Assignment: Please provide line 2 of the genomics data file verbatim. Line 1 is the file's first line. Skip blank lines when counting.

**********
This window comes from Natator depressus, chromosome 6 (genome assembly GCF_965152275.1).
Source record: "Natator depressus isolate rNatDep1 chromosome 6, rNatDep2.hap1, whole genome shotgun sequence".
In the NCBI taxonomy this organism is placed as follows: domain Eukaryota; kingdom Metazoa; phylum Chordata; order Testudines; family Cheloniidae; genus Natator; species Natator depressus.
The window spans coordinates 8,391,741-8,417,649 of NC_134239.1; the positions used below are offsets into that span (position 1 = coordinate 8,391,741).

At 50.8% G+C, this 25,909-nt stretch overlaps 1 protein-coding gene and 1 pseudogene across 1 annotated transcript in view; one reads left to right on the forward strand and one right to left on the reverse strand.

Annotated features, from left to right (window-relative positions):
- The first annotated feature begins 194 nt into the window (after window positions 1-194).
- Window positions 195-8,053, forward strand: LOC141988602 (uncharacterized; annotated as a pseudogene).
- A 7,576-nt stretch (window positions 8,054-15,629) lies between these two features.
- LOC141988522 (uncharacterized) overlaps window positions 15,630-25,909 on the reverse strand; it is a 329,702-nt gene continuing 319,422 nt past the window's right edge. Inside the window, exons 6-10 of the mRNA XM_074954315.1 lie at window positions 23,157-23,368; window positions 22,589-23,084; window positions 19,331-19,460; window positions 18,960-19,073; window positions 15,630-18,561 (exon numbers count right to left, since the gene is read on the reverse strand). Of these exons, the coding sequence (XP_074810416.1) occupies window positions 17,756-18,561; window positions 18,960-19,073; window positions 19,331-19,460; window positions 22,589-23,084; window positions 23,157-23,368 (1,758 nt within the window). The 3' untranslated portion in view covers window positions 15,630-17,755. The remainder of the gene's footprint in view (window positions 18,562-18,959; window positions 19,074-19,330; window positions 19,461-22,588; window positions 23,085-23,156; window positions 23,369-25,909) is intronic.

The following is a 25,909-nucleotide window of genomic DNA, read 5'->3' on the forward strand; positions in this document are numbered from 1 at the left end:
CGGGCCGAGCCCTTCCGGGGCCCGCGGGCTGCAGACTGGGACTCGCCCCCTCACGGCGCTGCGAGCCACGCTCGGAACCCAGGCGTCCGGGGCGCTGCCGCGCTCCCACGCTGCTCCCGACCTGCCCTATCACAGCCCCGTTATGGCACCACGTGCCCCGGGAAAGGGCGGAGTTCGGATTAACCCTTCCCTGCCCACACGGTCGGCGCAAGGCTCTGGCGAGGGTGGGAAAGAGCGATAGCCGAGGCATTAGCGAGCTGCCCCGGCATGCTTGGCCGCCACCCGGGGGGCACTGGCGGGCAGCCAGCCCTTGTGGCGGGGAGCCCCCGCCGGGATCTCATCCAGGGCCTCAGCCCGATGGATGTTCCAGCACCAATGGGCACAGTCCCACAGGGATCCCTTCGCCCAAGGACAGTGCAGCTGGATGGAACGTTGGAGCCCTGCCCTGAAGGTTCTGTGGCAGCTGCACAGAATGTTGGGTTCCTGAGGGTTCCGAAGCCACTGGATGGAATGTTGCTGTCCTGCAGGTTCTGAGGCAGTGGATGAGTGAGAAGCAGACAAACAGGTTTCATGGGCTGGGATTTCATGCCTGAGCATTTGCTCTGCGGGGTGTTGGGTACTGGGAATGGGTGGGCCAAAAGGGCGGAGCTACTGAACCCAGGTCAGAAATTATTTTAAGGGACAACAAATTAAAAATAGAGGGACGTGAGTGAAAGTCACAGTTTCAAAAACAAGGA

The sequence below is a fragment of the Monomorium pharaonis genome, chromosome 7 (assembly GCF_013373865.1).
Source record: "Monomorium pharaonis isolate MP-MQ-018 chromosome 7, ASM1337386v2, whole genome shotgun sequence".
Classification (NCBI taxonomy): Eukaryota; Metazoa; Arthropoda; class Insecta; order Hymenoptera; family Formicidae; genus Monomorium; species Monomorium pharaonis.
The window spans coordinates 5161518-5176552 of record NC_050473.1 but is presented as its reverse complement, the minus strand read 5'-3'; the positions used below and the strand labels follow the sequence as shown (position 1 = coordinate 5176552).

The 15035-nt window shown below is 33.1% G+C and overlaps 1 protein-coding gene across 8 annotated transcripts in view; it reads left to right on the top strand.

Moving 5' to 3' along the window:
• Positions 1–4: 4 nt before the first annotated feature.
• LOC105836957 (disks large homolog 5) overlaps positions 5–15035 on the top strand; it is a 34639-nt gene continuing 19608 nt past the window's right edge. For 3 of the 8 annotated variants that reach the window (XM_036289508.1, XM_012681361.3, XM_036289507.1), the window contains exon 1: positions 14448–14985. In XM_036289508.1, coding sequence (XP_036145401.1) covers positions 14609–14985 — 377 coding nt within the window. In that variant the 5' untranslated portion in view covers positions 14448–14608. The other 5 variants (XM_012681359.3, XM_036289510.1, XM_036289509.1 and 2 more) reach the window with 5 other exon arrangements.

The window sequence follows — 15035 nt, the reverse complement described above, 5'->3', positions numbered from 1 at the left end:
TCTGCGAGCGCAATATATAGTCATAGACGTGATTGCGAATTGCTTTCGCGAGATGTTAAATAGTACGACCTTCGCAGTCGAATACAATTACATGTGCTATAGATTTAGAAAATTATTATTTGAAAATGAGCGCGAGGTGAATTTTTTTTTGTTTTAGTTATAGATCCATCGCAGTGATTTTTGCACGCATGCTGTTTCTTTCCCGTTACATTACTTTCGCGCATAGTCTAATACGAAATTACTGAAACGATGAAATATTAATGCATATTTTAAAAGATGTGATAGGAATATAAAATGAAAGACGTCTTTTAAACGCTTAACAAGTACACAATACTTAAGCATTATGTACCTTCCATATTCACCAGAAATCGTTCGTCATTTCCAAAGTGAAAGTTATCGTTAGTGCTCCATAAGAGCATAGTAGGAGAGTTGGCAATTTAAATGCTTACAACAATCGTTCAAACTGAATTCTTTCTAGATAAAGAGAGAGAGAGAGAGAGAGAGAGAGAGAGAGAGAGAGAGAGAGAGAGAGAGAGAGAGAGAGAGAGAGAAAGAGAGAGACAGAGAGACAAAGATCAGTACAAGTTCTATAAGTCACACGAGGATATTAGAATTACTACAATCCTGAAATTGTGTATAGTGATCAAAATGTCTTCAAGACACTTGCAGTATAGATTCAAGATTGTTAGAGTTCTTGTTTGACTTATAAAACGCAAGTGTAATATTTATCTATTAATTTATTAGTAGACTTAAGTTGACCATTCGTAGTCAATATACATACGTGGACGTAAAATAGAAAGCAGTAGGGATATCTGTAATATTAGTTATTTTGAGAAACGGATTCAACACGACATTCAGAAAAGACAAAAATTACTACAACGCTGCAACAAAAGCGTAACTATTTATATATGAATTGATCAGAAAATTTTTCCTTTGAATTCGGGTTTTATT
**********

Source record: "Natator depressus isolate rNatDep1 chromosome 6, rNatDep2.hap1, whole genome shotgun sequence".